I have heard a few desperate individuals arguing that we have only Novak's word for all this, and I am not myself numbered among his most ardent admirers, but it is plainly out of the question that after almost two and a half years of being subpoenaed, and questioned by the FBI, and testifying under oath to a grand jury, and having only recently been advised by Patrick Fitzgerald that he is no longer a subject of investigation, Novak would perjure himself in print or on television. This leaves only one unresolved question, which is whether or not CIA spokesman Bill Harlow, when contacted by Novak, confirmed Plame's name but beseeched Novak not to use it. This is a bit better than Novak's word against Harlow's. Novak broke his silence while still under investigation to deny Harlow's claim—a rash step to take while he could still have been caught giving misleading evidence. His past role as a right-wing defender of the agency against whistle-blowers also makes it highly improbable that he would have exposed any employee to danger. Whereas Harlow, with a collapsing and discredited bureaucracy to defend, has every motive to remember admonishing Novak much more firmly than he actually did. (Come to think of it again, what was the CIA thinking of, sending a partisan amateur to investigate his own friends at the suggestion of his wife?)
No reporter or lawyer concerned with the case believes that Novak's original source was any other than Richard Armitage. I have heard it lamely said that, if true, this would "undercut" the idea that Wilson and Plame were targets of an administration vendetta. No. it wouldn't "undercut" the idea. It would annihilate it. Mr. Armitage exceeds even his own former boss and current best friend Colin Powell in visceral hatred of the neoconservatives. In that sense, and in his collusion with Bob Woodward on the story of the origins of the war, he actually is a "partisan gunslinger"—but on the Wilson side of the argument. However, in the present instance, that would only lend credence to Novak's testimony that the "disclosure"—if it was a disclosure and not just a confirmation of something well-known—was inadvertent.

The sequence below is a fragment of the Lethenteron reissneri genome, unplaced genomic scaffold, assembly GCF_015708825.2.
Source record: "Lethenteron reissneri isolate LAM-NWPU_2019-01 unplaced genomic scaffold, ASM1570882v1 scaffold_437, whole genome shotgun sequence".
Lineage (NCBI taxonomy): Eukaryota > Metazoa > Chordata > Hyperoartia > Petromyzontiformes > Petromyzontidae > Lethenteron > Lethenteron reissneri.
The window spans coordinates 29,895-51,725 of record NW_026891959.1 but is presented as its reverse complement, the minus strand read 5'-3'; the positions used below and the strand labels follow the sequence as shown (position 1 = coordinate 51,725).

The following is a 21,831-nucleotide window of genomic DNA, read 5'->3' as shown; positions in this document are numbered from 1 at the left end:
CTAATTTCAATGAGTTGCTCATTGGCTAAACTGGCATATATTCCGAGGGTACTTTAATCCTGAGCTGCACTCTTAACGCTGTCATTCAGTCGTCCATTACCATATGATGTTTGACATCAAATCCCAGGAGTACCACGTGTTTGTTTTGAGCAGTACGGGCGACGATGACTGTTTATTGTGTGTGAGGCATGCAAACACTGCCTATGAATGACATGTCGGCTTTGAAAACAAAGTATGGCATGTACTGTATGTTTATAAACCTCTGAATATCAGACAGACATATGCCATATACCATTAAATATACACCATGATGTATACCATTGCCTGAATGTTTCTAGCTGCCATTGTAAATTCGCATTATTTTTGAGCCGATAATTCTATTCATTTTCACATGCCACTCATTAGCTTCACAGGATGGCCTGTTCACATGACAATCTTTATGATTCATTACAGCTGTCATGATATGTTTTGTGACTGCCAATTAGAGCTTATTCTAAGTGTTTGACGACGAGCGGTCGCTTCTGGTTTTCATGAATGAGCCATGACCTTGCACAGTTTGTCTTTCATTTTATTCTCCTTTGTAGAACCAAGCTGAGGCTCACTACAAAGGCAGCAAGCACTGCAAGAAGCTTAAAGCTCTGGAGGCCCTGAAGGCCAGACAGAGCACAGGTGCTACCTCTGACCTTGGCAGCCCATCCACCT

So, after almost three years and an exhaustive investigation by a fairly serious and renowned prosecutor involving the jailing of a distinguished reporter, it has been concluded that there was never any breach of the Intelligence Identities Protection Act to begin with. One official at the White House has allegedly been caught in a secondary or even tertiary conflict of evidence. And the hapless Wilsons have been obliged to file their own civil suit, as if the "discovery" it might afford will surpass what Fitzgerald, armed with a quiver of subpoenas and waivers, has been able to accomplish. Meanwhile, the evidence continues to mount (see my Slate columns on the Zahawie case: here, here, and here) that the original British intelligence on the Niger connection was genuine, and that Wilson missed it. And I have some more material on that, which I shall be sharing with you soon.
Correction and apology: In my column last week I sloppily referred to Judith Miller as having been "let go" by the New York Times. I know that this is often a euphemism for being fired, but I actually intended it in its unironic sense. Ms. Miller resigned a month after leaving jail, with some apologetic words from Bill Keller and what I understand was a handsome severance payment. I regret and disown any suggestion that she was dismissed.